Also it means that markets keep going up they will have to do something to create some ammunition and that ammunition can create volatility.

While the two year outlook is good, but there will be intermittent periods where you will have fair amount of volatility.

On debt I think the reality is that the entire Indian industry has hardly invested in debt other than tax free bond at least in the mutual fund industry, so from an asset allocation perspective they still seem to be long real estate and short fixed income and therefore while I agree with Gopal that there may not be many rate cuts.

I think it’s an underinvested asset class which proved it value last year.

We believe that there has to be like we have seen a fair amount of credit growth. If you believe in crude oil going to USD 100-110, I don’t think fixed income is the way to go. Fixed income deserves allocation and I find that most investors I meet have no allocation except for the people who have invested in tax free bond two years back.

I believe that yes the bigger return or the very big returns are through with the last two years, but there should be an allocation, should that allocation be through investing in hybrid funds may be it, that may be the way to invest in debt at this point of time.

Q: One of the issues as a distributor, as an advisor we have is that instead of stock picking which is a direct equity method we have to also look at the portfolio of the client. From the fund management perspective also you have to construct a portfolio not necessarily pickup a stock. Picking up a stock is one step to the portfolio. From you experience what have been the best practises of making a wholistic portfolio? What are the do's and don'ts of making a portfolio because as I said this is our responsibility towards our clients.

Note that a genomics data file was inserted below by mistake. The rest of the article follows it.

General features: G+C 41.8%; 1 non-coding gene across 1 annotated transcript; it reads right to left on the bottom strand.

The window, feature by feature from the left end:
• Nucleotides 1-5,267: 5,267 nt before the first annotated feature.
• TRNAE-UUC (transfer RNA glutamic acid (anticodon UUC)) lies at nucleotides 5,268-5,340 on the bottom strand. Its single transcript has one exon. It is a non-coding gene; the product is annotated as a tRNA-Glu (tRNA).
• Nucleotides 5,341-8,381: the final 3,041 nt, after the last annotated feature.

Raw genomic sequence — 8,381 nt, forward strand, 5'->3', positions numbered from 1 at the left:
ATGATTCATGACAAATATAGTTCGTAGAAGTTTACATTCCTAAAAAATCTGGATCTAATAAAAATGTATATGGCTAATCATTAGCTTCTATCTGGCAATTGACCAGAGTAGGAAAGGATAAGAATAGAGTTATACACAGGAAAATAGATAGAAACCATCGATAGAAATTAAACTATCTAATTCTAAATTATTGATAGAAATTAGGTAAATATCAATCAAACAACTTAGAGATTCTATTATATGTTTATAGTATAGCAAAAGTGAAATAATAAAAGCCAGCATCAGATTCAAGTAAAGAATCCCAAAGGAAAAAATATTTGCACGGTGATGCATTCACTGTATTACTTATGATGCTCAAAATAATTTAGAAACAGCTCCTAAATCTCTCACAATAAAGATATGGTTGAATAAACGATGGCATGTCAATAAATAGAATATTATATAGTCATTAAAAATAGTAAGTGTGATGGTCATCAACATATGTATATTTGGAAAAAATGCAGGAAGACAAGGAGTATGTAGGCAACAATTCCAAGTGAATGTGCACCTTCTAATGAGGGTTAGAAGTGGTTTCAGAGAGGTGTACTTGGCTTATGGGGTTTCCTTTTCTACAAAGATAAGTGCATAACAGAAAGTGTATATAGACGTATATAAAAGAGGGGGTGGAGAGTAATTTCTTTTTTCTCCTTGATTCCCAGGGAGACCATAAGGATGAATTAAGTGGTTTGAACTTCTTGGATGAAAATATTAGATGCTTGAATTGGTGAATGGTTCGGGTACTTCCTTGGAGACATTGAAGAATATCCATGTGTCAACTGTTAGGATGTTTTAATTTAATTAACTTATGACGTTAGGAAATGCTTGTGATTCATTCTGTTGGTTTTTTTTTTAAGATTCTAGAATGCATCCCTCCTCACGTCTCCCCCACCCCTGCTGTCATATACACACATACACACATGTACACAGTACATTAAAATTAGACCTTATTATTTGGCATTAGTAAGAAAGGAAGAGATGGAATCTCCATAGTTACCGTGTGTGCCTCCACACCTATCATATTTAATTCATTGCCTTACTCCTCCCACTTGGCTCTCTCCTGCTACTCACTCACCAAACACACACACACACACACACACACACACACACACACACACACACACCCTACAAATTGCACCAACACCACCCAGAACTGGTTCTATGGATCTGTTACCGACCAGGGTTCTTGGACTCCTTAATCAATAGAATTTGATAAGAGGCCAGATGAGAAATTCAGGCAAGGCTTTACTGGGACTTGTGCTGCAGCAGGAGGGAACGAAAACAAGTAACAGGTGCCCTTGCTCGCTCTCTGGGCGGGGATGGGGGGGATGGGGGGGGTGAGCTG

Naren: You have to decide whether you are believing in a big bearish market or a big bullish market.

So, that automatically makes certain decisions very clear. Suppose you are a believer in moderate returns then you have a set of sectors like consumer or pharmaceutical or technology or utilities kind of sectors to be a good part of the portfolio.

On the other hand if you are positive on the markets, clearly there is a role for small cap, midcap in the portfolio. So, I think portfolio construction ideally I would like to do - basically a situation where there has been a fair amount of underperformance over a long period of time and where I trust the companies to actually do well over a period of time.

I think the difficult phase for a fund manager has been in big bull markets like 1999 and 2007 where you had clear portfolio choices. In 1999 to avoid maybe TMT or in 2007 to avoid infrastructure, however in those years to actually create a portfolio without infra or a portfolio in 1999 without IT would have been very difficult.

So, the right portfolio choice is respect valuations, respect cycle, respect where there is a bubble and invest, that would be ideal. However during those periods, I always keep worrying about bubbles and bust because in those bubbles is when I think the toughest part of our job comes in.